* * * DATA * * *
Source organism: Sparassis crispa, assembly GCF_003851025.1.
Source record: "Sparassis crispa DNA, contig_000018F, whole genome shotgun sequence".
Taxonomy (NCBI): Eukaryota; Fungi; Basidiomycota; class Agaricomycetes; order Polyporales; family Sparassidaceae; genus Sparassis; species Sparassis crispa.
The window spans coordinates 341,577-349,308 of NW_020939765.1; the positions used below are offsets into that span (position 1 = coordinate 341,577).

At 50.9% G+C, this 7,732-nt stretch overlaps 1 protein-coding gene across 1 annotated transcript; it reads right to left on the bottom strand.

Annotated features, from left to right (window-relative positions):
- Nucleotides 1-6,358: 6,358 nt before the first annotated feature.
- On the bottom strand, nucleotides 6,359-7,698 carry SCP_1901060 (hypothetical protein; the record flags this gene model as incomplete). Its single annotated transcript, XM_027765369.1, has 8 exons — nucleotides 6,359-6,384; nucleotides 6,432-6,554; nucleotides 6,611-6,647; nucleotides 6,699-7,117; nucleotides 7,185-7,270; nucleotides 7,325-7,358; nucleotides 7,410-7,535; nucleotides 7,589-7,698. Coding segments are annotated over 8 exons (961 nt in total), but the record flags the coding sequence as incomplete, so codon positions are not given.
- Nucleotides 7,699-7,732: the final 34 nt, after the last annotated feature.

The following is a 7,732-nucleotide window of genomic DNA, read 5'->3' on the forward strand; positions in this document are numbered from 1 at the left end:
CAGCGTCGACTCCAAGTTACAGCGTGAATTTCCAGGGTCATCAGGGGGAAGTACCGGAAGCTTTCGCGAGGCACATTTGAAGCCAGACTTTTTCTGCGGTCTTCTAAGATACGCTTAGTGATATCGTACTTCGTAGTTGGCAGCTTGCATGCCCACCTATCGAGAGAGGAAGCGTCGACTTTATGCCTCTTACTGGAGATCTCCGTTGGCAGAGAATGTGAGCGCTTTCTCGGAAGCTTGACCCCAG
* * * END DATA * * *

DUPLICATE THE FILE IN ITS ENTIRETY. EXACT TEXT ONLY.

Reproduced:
Source organism: Sparassis crispa, assembly GCF_003851025.1.
Source record: "Sparassis crispa DNA, contig_000018F, whole genome shotgun sequence".
Taxonomy (NCBI): Eukaryota; Fungi; Basidiomycota; class Agaricomycetes; order Polyporales; family Sparassidaceae; genus Sparassis; species Sparassis crispa.
The window spans coordinates 341,577-349,308 of NW_020939765.1; the positions used below are offsets into that span (position 1 = coordinate 341,577).

At 50.9% G+C, this 7,732-nt stretch overlaps 1 protein-coding gene across 1 annotated transcript; it reads right to left on the bottom strand.

Annotated features, from left to right (window-relative positions):
- Nucleotides 1-6,358: 6,358 nt before the first annotated feature.
- On the bottom strand, nucleotides 6,359-7,698 carry SCP_1901060 (hypothetical protein; the record flags this gene model as incomplete). Its single annotated transcript, XM_027765369.1, has 8 exons — nucleotides 6,359-6,384; nucleotides 6,432-6,554; nucleotides 6,611-6,647; nucleotides 6,699-7,117; nucleotides 7,185-7,270; nucleotides 7,325-7,358; nucleotides 7,410-7,535; nucleotides 7,589-7,698. Coding segments are annotated over 8 exons (961 nt in total), but the record flags the coding sequence as incomplete, so codon positions are not given.
- Nucleotides 7,699-7,732: the final 34 nt, after the last annotated feature.

The following is a 7,732-nucleotide window of genomic DNA, read 5'->3' on the forward strand; positions in this document are numbered from 1 at the left end:
CAGCGTCGACTCCAAGTTACAGCGTGAATTTCCAGGGTCATCAGGGGGAAGTACCGGAAGCTTTCGCGAGGCACATTTGAAGCCAGACTTTTTCTGCGGTCTTCTAAGATACGCTTAGTGATATCGTACTTCGTAGTTGGCAGCTTGCATGCCCACCTATCGAGAGAGGAAGCGTCGACTTTATGCCTCTTACTGGAGATCTCCGTTGGCAGAGAATGTGAGCGCTTTCTCGGAAGCTTGACCCCAG